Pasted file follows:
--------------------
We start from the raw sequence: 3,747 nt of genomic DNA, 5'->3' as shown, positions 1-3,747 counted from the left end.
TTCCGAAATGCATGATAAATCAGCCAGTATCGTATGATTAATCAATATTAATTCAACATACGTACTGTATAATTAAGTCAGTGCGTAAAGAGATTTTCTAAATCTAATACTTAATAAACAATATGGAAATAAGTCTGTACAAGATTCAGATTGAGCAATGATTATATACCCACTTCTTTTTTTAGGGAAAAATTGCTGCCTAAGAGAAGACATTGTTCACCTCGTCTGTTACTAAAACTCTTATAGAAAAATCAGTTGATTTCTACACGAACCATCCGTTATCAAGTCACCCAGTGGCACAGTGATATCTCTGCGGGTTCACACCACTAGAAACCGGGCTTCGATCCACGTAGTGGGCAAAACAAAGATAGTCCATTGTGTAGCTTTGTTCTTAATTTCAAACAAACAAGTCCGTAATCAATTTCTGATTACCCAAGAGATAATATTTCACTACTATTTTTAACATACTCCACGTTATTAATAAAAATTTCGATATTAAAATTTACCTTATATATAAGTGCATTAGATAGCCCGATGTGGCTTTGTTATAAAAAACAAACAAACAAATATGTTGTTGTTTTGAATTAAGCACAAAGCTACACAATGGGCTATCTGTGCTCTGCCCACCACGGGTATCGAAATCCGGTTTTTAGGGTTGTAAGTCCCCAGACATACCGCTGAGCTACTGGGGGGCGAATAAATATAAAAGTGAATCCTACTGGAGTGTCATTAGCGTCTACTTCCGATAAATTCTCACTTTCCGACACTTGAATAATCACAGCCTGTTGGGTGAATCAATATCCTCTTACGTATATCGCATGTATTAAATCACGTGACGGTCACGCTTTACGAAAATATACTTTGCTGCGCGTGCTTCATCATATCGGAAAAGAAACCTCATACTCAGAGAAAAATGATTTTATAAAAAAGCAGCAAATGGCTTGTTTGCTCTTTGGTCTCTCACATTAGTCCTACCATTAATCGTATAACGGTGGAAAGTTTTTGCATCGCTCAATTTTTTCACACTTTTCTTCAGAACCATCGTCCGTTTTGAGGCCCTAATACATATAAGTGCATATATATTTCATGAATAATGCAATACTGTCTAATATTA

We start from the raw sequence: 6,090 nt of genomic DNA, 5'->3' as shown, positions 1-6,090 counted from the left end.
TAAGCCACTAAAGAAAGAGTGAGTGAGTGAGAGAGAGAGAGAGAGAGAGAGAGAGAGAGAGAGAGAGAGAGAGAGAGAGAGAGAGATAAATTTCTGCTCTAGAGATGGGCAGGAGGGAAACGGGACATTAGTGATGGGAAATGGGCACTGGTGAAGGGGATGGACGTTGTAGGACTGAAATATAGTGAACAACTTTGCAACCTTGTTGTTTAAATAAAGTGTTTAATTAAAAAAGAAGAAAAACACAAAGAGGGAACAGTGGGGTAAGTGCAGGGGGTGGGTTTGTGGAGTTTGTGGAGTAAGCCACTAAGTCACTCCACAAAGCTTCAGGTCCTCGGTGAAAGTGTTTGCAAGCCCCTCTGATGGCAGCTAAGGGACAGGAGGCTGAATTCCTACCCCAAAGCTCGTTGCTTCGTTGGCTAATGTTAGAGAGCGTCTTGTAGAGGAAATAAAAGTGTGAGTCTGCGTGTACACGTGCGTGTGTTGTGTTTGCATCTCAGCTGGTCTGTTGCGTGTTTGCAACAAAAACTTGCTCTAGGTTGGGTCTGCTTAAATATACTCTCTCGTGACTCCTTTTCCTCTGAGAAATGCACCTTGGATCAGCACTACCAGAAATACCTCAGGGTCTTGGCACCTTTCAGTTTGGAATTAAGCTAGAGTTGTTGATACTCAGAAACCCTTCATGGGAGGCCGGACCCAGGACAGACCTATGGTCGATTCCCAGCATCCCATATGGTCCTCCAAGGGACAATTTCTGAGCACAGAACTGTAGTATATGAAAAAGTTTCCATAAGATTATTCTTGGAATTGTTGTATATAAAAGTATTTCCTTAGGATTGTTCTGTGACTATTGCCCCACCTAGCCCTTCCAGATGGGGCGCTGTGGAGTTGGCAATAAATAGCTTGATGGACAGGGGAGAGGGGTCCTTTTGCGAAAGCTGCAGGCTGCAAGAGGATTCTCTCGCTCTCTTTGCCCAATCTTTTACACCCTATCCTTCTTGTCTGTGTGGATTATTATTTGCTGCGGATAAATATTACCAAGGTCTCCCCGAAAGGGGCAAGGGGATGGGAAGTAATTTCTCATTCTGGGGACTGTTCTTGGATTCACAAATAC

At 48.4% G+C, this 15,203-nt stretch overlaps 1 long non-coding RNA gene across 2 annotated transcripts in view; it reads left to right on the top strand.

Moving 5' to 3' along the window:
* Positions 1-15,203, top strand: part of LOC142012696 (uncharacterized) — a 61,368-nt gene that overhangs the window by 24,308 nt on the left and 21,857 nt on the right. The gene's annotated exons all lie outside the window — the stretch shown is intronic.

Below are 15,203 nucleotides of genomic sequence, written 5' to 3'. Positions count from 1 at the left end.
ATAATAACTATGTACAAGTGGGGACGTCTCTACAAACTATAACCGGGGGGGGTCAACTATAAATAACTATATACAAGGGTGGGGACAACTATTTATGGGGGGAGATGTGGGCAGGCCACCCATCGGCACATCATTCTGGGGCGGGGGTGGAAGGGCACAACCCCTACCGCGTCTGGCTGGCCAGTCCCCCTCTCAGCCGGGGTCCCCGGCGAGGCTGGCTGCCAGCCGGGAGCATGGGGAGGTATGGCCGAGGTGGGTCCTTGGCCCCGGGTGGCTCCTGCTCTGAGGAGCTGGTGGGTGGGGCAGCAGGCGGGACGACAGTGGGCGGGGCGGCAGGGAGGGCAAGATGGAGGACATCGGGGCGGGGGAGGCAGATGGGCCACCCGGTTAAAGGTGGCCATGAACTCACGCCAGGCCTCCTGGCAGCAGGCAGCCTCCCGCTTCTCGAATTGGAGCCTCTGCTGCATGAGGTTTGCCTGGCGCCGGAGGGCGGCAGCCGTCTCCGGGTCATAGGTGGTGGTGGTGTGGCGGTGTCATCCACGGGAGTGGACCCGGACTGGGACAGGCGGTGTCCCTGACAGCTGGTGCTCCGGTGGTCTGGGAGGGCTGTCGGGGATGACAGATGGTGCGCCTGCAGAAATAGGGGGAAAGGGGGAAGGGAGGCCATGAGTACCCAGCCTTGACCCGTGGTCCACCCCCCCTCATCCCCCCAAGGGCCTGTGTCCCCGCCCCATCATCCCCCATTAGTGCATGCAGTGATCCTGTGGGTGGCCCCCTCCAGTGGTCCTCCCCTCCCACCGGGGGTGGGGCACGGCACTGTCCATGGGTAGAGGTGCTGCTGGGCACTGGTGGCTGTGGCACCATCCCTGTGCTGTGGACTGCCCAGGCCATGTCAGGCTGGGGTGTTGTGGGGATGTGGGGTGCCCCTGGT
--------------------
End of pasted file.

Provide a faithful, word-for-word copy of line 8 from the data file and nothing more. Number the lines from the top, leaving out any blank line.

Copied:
Below are 15,203 nucleotides of genomic sequence, written 5' to 3'. Positions count from 1 at the left end.